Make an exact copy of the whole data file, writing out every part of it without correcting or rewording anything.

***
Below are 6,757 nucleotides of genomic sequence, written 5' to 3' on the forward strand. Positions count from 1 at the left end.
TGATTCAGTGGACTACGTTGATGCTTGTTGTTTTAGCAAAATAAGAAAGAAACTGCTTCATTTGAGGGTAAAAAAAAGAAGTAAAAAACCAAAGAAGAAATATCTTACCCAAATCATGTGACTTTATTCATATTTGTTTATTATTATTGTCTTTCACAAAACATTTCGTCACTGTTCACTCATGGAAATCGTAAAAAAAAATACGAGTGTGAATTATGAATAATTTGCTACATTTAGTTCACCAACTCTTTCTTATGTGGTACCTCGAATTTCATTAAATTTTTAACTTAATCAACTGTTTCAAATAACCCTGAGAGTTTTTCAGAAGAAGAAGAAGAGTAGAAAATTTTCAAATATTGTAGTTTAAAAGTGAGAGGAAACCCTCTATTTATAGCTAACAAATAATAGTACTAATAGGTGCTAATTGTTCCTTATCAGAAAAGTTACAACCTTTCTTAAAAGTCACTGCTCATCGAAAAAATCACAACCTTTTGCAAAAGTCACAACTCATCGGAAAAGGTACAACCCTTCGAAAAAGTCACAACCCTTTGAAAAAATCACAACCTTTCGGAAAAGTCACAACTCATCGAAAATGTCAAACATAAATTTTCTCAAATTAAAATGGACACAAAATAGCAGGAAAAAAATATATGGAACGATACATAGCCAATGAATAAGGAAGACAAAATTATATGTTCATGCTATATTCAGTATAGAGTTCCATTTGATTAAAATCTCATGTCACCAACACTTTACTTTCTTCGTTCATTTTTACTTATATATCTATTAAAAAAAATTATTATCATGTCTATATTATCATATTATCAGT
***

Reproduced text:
Below are 6,757 nucleotides of genomic sequence, written 5' to 3' on the forward strand. Positions count from 1 at the left end.
TGATTCAGTGGACTACGTTGATGCTTGTTGTTTTAGCAAAATAAGAAAGAAACTGCTTCATTTGAGGGTAAAAAAAAGAAGTAAAAAACCAAAGAAGAAATATCTTACCCAAATCATGTGACTTTATTCATATTTGTTTATTATTATTGTCTTTCACAAAACATTTCGTCACTGTTCACTCATGGAAATCGTAAAAAAAAATACGAGTGTGAATTATGAATAATTTGCTACATTTAGTTCACCAACTCTTTCTTATGTGGTACCTCGAATTTCATTAAATTTTTAACTTAATCAACTGTTTCAAATAACCCTGAGAGTTTTTCAGAAGAAGAAGAAGAGTAGAAAATTTTCAAATATTGTAGTTTAAAAGTGAGAGGAAACCCTCTATTTATAGCTAACAAATAATAGTACTAATAGGTGCTAATTGTTCCTTATCAGAAAAGTTACAACCTTTCTTAAAAGTCACTGCTCATCGAAAAAATCACAACCTTTTGCAAAAGTCACAACTCATCGGAAAAGGTACAACCCTTCGAAAAAGTCACAACCCTTTGAAAAAATCACAACCTTTCGGAAAAGTCACAACTCATCGAAAATGTCAAACATAAATTTTCTCAAATTAAAATGGACACAAAATAGCAGGAAAAAAATATATGGAACGATACATAGCCAATGAATAAGGAAGACAAAATTATATGTTCATGCTATATTCAGTATAGAGTTCCATTTGATTAAAATCTCATGTCACCAACACTTTACTTTCTTCGTTCATTTTTACTTATATATCTATTAAAAAAAATTATTATCATGTCTATATTATCATATTATCAGT